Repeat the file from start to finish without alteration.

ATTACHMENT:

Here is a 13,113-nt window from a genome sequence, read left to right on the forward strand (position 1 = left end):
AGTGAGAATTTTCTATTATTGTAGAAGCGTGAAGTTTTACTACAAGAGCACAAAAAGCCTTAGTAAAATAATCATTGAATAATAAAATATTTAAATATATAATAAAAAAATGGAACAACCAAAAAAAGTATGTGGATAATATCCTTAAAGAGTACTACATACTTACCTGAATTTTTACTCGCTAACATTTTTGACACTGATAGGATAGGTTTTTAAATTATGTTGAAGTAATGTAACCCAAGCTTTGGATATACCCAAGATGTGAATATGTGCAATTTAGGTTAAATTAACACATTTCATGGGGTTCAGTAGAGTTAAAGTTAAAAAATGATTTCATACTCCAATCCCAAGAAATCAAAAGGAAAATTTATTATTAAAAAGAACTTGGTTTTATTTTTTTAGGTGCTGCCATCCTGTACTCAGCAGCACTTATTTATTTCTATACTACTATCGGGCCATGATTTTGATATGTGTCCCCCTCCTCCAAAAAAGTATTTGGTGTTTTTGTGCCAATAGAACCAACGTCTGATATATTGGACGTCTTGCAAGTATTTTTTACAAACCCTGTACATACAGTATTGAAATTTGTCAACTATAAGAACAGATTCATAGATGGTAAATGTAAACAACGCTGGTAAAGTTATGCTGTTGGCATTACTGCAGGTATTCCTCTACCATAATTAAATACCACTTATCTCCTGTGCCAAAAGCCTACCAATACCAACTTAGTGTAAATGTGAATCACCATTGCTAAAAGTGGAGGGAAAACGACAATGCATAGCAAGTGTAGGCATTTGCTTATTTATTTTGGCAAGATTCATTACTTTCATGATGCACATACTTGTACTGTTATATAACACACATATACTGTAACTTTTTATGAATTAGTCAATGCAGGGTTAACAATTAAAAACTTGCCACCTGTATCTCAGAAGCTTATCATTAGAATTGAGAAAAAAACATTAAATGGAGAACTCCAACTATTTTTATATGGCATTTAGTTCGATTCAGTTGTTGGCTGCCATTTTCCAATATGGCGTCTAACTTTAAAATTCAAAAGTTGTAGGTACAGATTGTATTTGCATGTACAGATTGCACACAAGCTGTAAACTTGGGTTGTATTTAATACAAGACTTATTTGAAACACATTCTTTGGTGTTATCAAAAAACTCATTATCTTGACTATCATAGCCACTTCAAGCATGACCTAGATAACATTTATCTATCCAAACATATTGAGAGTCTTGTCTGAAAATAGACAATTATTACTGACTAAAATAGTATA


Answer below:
Here is a 13,113-nt window from a genome sequence, read left to right on the forward strand (position 1 = left end):
AGTGAGAATTTTCTATTATTGTAGAAGCGTGAAGTTTTACTACAAGAGCACAAAAAGCCTTAGTAAAATAATCATTGAATAATAAAATATTTAAATATATAATAAAAAAATGGAACAACCAAAAAAAGTATGTGGATAATATCCTTAAAGAGTACTACATACTTACCTGAATTTTTACTCGCTAACATTTTTGACACTGATAGGATAGGTTTTTAAATTATGTTGAAGTAATGTAACCCAAGCTTTGGATATACCCAAGATGTGAATATGTGCAATTTAGGTTAAATTAACACATTTCATGGGGTTCAGTAGAGTTAAAGTTAAAAAATGATTTCATACTCCAATCCCAAGAAATCAAAAGGAAAATTTATTATTAAAAAGAACTTGGTTTTATTTTTTTAGGTGCTGCCATCCTGTACTCAGCAGCACTTATTTATTTCTATACTACTATCGGGCCATGATTTTGATATGTGTCCCCCTCCTCCAAAAAAGTATTTGGTGTTTTTGTGCCAATAGAACCAACGTCTGATATATTGGACGTCTTGCAAGTATTTTTTACAAACCCTGTACATACAGTATTGAAATTTGTCAACTATAAGAACAGATTCATAGATGGTAAATGTAAACAACGCTGGTAAAGTTATGCTGTTGGCATTACTGCAGGTATTCCTCTACCATAATTAAATACCACTTATCTCCTGTGCCAAAAGCCTACCAATACCAACTTAGTGTAAATGTGAATCACCATTGCTAAAAGTGGAGGGAAAACGACAATGCATAGCAAGTGTAGGCATTTGCTTATTTATTTTGGCAAGATTCATTACTTTCATGATGCACATACTTGTACTGTTATATAACACACATATACTGTAACTTTTTATGAATTAGTCAATGCAGGGTTAACAATTAAAAACTTGCCACCTGTATCTCAGAAGCTTATCATTAGAATTGAGAAAAAAACATTAAATGGAGAACTCCAACTATTTTTATATGGCATTTAGTTCGATTCAGTTGTTGGCTGCCATTTTCCAATATGGCGTCTAACTTTAAAATTCAAAAGTTGTAGGTACAGATTGTATTTGCATGTACAGATTGCACACAAGCTGTAAACTTGGGTTGTATTTAATACAAGACTTATTTGAAACACATTCTTTGGTGTTATCAAAAAACTCATTATCTTGACTATCATAGCCACTTCAAGCATGACCTAGATAACATTTATCTATCCAAACATATTGAGAGTCTTGTCTGAAAATAGACAATTATTACTGACTAAAATAGTATA